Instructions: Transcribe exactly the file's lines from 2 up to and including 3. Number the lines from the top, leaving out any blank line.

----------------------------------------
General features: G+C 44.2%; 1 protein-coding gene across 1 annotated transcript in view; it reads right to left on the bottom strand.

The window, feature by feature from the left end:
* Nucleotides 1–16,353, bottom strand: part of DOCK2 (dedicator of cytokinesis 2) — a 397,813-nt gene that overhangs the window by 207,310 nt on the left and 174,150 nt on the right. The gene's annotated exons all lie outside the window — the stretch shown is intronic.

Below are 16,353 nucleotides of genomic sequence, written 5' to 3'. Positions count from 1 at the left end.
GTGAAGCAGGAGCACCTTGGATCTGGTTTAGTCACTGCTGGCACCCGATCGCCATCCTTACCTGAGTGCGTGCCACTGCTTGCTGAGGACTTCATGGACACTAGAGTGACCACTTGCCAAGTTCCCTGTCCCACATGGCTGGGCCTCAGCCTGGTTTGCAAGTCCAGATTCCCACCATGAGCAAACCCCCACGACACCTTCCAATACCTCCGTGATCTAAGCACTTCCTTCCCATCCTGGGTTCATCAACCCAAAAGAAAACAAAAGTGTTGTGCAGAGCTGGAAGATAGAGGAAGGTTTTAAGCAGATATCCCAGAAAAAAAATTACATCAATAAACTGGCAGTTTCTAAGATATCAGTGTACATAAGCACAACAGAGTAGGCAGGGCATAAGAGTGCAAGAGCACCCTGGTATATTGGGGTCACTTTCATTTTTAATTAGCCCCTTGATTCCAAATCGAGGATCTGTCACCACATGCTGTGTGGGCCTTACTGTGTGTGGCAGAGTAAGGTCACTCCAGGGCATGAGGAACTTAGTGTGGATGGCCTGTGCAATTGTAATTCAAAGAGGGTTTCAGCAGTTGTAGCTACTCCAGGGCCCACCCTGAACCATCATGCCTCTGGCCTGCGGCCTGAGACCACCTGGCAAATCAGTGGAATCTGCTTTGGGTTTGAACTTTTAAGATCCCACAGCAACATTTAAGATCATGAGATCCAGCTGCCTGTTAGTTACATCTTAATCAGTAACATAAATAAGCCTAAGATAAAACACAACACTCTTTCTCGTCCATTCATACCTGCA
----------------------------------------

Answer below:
The window, feature by feature from the left end:
* Nucleotides 1–16,353, bottom strand: part of DOCK2 (dedicator of cytokinesis 2) — a 397,813-nt gene that overhangs the window by 207,310 nt on the left and 174,150 nt on the right. The gene's annotated exons all lie outside the window — the stretch shown is intronic.